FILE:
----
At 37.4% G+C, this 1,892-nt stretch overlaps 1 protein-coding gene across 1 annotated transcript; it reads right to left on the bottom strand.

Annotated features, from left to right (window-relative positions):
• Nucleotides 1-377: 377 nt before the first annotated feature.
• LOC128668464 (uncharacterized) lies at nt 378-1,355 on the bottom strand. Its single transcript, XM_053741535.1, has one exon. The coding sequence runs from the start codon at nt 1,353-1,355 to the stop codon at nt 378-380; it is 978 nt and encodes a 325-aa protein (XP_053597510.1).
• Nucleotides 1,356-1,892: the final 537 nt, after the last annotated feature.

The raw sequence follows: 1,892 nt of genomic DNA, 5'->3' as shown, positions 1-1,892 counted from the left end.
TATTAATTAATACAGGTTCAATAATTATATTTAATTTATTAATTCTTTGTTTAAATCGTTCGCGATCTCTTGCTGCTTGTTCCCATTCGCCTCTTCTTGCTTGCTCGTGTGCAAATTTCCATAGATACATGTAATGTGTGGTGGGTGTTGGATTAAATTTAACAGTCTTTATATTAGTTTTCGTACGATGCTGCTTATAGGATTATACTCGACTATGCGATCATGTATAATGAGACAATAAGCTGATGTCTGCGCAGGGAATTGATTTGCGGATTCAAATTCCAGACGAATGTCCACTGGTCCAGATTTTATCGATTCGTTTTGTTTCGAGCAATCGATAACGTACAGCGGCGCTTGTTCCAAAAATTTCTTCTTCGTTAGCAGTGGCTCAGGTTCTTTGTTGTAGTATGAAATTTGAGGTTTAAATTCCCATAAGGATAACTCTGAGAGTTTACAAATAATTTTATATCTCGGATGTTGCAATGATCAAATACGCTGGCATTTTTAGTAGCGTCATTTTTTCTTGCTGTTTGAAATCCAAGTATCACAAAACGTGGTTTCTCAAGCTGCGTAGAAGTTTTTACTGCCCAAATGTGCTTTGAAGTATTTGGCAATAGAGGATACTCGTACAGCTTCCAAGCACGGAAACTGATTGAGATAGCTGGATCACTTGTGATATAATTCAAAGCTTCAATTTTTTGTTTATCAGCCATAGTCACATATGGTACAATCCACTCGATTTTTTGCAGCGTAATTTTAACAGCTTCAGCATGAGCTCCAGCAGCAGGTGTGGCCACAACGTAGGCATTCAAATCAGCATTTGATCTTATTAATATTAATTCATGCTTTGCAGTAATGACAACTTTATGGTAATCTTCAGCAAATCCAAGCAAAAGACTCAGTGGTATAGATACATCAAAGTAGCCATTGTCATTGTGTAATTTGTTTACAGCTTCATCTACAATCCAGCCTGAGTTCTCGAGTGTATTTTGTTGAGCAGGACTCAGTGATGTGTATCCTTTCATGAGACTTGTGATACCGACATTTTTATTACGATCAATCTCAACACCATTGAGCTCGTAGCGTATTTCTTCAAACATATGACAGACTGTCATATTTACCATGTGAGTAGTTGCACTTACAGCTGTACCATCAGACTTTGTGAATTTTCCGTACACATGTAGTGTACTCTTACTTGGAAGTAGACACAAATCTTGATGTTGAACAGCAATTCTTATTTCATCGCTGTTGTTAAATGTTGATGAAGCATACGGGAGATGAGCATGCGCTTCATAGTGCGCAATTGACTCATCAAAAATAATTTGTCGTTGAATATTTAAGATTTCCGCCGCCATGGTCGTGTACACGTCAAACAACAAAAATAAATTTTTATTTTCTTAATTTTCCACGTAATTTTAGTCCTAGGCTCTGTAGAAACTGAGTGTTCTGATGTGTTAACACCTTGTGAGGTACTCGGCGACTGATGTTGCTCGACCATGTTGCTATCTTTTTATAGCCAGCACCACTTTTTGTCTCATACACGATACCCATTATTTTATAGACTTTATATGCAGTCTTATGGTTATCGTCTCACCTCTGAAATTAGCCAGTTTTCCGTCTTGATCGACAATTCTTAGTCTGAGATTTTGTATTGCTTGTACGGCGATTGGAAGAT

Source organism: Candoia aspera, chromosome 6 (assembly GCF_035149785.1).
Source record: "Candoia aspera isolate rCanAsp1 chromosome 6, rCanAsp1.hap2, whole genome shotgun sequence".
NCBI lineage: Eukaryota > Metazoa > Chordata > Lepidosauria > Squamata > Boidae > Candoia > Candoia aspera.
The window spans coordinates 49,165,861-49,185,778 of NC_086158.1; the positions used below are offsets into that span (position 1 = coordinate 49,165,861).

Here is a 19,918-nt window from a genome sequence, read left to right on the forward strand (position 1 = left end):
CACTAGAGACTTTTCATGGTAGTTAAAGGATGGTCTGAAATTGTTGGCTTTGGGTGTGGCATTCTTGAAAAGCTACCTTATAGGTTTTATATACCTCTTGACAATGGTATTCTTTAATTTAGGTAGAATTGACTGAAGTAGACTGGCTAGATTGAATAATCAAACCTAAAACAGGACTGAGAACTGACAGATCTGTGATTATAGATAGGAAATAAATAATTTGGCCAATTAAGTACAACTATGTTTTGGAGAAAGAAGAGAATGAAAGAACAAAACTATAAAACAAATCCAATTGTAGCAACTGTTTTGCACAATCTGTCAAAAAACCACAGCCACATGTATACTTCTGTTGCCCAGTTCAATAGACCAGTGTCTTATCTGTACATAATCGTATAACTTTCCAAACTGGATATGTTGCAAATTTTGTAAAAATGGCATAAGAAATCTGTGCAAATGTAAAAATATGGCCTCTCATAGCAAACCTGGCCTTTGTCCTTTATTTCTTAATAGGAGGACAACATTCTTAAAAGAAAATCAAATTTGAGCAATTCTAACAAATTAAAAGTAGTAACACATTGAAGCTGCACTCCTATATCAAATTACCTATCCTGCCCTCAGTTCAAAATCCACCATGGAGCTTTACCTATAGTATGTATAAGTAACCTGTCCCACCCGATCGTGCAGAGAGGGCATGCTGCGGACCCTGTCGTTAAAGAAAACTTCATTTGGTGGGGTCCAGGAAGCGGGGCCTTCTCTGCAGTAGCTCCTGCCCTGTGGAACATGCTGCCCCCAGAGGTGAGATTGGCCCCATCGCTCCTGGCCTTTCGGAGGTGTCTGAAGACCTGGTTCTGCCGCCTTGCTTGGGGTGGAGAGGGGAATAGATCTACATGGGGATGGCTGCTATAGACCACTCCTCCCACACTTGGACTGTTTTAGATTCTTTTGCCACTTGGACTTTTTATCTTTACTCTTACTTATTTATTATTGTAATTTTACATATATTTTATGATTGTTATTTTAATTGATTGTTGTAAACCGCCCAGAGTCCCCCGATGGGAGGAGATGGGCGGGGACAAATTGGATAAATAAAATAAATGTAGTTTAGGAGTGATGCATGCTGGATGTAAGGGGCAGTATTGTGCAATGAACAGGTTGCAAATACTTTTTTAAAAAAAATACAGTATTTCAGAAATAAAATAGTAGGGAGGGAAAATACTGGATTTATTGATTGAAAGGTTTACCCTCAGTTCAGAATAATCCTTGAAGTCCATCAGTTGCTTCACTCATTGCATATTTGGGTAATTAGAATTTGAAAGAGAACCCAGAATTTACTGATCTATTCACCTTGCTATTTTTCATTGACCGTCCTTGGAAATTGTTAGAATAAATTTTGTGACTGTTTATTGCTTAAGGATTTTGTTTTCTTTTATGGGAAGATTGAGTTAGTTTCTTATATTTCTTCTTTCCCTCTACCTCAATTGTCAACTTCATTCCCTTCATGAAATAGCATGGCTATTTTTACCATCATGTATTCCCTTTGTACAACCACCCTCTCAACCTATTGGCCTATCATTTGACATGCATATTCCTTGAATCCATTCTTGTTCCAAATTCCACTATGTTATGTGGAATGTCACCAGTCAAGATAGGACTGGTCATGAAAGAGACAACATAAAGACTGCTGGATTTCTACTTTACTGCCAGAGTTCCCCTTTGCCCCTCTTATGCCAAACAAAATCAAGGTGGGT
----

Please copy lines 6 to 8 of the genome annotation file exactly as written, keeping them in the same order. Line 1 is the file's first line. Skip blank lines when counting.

The raw sequence follows: 1,892 nt of genomic DNA, 5'->3' as shown, positions 1-1,892 counted from the left end.
TATTAATTAATACAGGTTCAATAATTATATTTAATTTATTAATTCTTTGTTTAAATCGTTCGCGATCTCTTGCTGCTTGTTCCCATTCGCCTCTTCTTGCTTGCTCGTGTGCAAATTTCCATAGATACATGTAATGTGTGGTGGGTGTTGGATTAAATTTAACAGTCTTTATATTAGTTTTCGTACGATGCTGCTTATAGGATTATACTCGACTATGCGATCATGTATAATGAGACAATAAGCTGATGTCTGCGCAGGGAATTGATTTGCGGATTCAAATTCCAGACGAATGTCCACTGGTCCAGATTTTATCGATTCGTTTTGTTTCGAGCAATCGATAACGTACAGCGGCGCTTGTTCCAAAAATTTCTTCTTCGTTAGCAGTGGCTCAGGTTCTTTGTTGTAGTATGAAATTTGAGGTTTAAATTCCCATAAGGATAACTCTGAGAGTTTACAAATAATTTTATATCTCGGATGTTGCAATGATCAAATACGCTGGCATTTTTAGTAGCGTCATTTTTTCTTGCTGTTTGAAATCCAAGTATCACAAAACGTGGTTTCTCAAGCTGCGTAGAAGTTTTTACTGCCCAAATGTGCTTTGAAGTATTTGGCAATAGAGGATACTCGTACAGCTTCCAAGCACGGAAACTGATTGAGATAGCTGGATCACTTGTGATATAATTCAAAGCTTCAATTTTTTGTTTATCAGCCATAGTCACATATGGTACAATCCACTCGATTTTTTGCAGCGTAATTTTAACAGCTTCAGCATGAGCTCCAGCAGCAGGTGTGGCCACAACGTAGGCATTCAAATCAGCATTTGATCTTATTAATATTAATTCATGCTTTGCAGTAATGACAACTTTATGGTAATCTTCAGCAAATCCAAGCAAAAGACTCAGTGGTATAGATACATCAAAGTAGCCATTGTCATTGTGTAATTTGTTTACAGCTTCATCTACAATCCAGCCTGAGTTCTCGAGTGTATTTTGTTGAGCAGGACTCAGTGATGTGTATCCTTTCATGAGACTTGTGATACCGACATTTTTATTACGATCAATCTCAACACCATTGAGCTCGTAGCGTATTTCTTCAAACATATGACAGACTGTCATATTTACCATGTGAGTAGTTGCACTTACAGCTGTACCATCAGACTTTGTGAATTTTCCGTACACATGTAGTGTACTCTTACTTGGAAGTAGACACAAATCTTGATGTTGAACAGCAATTCTTATTTCATCGCTGTTGTTAAATGTTGATGAAGCATACGGGAGATGAGCATGCGCTTCATAGTGCGCAATTGACTCATCAAAAATAATTTGTCGTTGAATATTTAAGATTTCCGCCGCCATGGTCGTGTACACGTCAAACAACAAAAATAAATTTTTATTTTCTTAATTTTCCACGTAATTTTAGTCCTAGGCTCTGTAGAAACTGAGTGTTCTGATGTGTTAACACCTTGTGAGGTACTCGGCGACTGATGTTGCTCGACCATGTTGCTATCTTTTTATAGCCAGCACCACTTTTTGTCTCATACACGATACCCATTATTTTATAGACTTTATATGCAGTCTTATGGTTATCGTCTCACCTCTGAAATTAGCCAGTTTTCCGTCTTGATCGACAATTCTTAGTCTGAGATTTTGTATTGCTTGTACGGCGATTGGAAGAT

Source organism: Candoia aspera, chromosome 6 (assembly GCF_035149785.1).